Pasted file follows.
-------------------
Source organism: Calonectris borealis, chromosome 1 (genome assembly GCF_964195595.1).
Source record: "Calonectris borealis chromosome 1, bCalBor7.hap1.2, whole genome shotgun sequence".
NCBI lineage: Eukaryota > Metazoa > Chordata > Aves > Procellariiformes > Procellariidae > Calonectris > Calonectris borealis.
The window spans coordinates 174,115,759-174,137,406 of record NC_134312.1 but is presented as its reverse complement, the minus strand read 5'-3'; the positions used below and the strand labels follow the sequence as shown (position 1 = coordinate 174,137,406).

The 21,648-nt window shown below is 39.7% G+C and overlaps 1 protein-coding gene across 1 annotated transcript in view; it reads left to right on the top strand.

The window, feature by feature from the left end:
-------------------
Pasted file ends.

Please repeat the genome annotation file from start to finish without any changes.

Source organism: Calonectris borealis, chromosome 1 (genome assembly GCF_964195595.1).
Source record: "Calonectris borealis chromosome 1, bCalBor7.hap1.2, whole genome shotgun sequence".
NCBI lineage: Eukaryota > Metazoa > Chordata > Aves > Procellariiformes > Procellariidae > Calonectris > Calonectris borealis.
The window spans coordinates 174,115,759-174,137,406 of record NC_134312.1 but is presented as its reverse complement, the minus strand read 5'-3'; the positions used below and the strand labels follow the sequence as shown (position 1 = coordinate 174,137,406).

The 21,648-nt window shown below is 39.7% G+C and overlaps 1 protein-coding gene across 1 annotated transcript in view; it reads left to right on the top strand.

The window, feature by feature from the left end: